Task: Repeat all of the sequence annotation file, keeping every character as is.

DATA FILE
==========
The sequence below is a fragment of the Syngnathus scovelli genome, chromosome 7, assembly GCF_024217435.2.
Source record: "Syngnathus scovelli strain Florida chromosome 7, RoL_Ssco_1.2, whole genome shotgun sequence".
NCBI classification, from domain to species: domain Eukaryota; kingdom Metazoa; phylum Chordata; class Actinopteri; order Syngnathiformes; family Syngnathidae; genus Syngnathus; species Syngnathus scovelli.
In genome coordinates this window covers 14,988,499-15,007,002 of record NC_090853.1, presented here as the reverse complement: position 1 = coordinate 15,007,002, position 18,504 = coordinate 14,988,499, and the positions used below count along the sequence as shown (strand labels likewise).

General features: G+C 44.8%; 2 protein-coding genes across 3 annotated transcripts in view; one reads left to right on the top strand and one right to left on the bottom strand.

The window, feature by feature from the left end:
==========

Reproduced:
The sequence below is a fragment of the Syngnathus scovelli genome, chromosome 7, assembly GCF_024217435.2.
Source record: "Syngnathus scovelli strain Florida chromosome 7, RoL_Ssco_1.2, whole genome shotgun sequence".
NCBI classification, from domain to species: domain Eukaryota; kingdom Metazoa; phylum Chordata; class Actinopteri; order Syngnathiformes; family Syngnathidae; genus Syngnathus; species Syngnathus scovelli.
In genome coordinates this window covers 14,988,499-15,007,002 of record NC_090853.1, presented here as the reverse complement: position 1 = coordinate 15,007,002, position 18,504 = coordinate 14,988,499, and the positions used below count along the sequence as shown (strand labels likewise).

General features: G+C 44.8%; 2 protein-coding genes across 3 annotated transcripts in view; one reads left to right on the top strand and one right to left on the bottom strand.

The window, feature by feature from the left end: